Contract manufacturing and assembly
Full-service, FDA-registered, and ISO 13485–certified contract manufacturer Sanbor Medical offers production and assembly of Class I and Class II medical devices. Services include full-system box build and the manufacture of handheld devices and single-use disposables. In addition, the company conducts assembly and packaging operations in a Class 10,000 cleanroom and provides sterilization services through its FDA-registered partners. It produces electromechanical subassemblies and plastic molded components, as well as finished devices. The service provider is equipped for high-volume production but has no minimum-volume requirement.
A full-service medical device contract manufacturer registered with FDA and operating a facility certified to ISO 13485:2003 standards, Life Science Outsourcing Inc. has 10,000 sq ft of Class 10,000 cleanroom space used primarily for the manufacture of Class II and Class III devices. The company can lease cleanroom space to OEMs on a daily, weekly, or monthly basis, providing allocated spaces for confidential or special projects. The cleanroom houses equipment, tooling, and assembly fixtures for ultrasonic component cleaning, ultrasonic welding, tray sealing, and such microprocesses as soldering. Providing a turnkey outsourcing solution for both startups and large medical device companies, the company offers sterilization, packaging validation, and warehousing services as well.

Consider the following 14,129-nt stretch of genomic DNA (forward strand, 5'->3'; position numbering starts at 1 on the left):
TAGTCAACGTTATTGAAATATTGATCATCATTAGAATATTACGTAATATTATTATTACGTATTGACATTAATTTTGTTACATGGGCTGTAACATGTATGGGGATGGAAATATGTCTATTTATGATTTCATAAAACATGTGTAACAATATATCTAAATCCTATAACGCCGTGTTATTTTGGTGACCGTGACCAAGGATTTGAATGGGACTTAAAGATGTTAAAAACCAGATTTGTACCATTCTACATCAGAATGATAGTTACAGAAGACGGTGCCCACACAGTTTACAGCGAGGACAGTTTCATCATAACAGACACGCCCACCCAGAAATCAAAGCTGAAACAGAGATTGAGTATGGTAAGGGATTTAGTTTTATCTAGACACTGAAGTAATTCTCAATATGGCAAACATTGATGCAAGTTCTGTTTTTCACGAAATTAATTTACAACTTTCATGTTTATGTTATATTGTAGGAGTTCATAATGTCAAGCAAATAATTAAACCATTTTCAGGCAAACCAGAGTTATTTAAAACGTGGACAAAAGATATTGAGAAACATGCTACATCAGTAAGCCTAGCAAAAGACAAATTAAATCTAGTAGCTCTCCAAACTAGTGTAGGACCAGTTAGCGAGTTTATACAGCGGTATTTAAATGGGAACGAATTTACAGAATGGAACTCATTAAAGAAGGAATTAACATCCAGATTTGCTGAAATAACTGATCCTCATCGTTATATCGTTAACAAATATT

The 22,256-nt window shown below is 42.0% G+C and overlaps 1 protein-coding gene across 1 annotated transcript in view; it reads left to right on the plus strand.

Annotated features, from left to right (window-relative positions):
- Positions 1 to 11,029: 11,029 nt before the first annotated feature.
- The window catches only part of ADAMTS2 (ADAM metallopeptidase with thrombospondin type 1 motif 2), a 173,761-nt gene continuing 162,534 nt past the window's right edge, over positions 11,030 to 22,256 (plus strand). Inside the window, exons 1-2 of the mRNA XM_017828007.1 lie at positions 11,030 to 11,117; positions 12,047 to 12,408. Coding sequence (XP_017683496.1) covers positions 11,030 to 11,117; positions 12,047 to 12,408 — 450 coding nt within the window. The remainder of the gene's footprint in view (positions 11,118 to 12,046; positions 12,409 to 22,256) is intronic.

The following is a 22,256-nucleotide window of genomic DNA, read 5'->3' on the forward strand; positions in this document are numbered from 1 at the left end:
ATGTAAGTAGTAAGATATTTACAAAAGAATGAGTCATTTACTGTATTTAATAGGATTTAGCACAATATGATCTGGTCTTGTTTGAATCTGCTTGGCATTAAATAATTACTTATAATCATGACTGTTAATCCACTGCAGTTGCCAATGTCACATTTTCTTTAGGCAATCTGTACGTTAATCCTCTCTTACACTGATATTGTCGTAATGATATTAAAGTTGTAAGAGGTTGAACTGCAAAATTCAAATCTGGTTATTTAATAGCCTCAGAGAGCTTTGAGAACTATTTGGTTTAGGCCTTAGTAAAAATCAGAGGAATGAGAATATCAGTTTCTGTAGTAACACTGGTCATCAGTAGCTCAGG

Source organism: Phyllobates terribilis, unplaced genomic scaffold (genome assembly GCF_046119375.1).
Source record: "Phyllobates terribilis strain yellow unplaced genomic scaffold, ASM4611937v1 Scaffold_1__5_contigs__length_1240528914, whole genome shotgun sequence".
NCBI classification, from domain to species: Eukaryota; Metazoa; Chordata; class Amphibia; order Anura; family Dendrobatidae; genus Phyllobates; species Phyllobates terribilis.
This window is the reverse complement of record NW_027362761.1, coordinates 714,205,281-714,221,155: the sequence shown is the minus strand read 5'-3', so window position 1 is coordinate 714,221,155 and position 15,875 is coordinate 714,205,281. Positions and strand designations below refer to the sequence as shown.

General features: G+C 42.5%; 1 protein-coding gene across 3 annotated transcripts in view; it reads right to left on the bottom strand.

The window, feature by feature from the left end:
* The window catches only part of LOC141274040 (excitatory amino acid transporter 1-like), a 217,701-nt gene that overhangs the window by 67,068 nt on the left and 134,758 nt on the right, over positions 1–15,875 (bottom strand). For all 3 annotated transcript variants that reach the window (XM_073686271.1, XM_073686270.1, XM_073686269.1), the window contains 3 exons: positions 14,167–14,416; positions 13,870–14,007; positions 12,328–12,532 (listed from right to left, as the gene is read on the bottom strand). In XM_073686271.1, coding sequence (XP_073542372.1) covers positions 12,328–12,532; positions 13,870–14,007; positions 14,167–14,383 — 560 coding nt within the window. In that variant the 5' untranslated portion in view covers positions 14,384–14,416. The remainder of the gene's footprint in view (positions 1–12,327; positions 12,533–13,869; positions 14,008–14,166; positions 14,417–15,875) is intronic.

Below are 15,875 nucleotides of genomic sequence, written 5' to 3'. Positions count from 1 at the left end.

Life Science Outsourcing Inc.
Production, assembly, and testing services
Outsourcing partner MedPlast is a full-service custom medical device manufacturer equipped with Class 100,000 cleanrooms for molding and assembly. It also offers extensive product testing capabilities. Its in-house laboratory services include monitoring of the production environment for microbial contaminants that could compromise the final sterilized product. The company also performs bioburden and Limulus amebocyte lysate testing. In addition to lab tests, it conducts a variety of in-process and final testing during the manufacturing process, including customized pull testing, drop testing, leakage testing, flow testing, and electrical testing. The ISO 13485– and ISO 9002–certified and FDA-registered contract manufacturer offers capabilities in injection molding, blow molding, silicone materials, and silicone processing.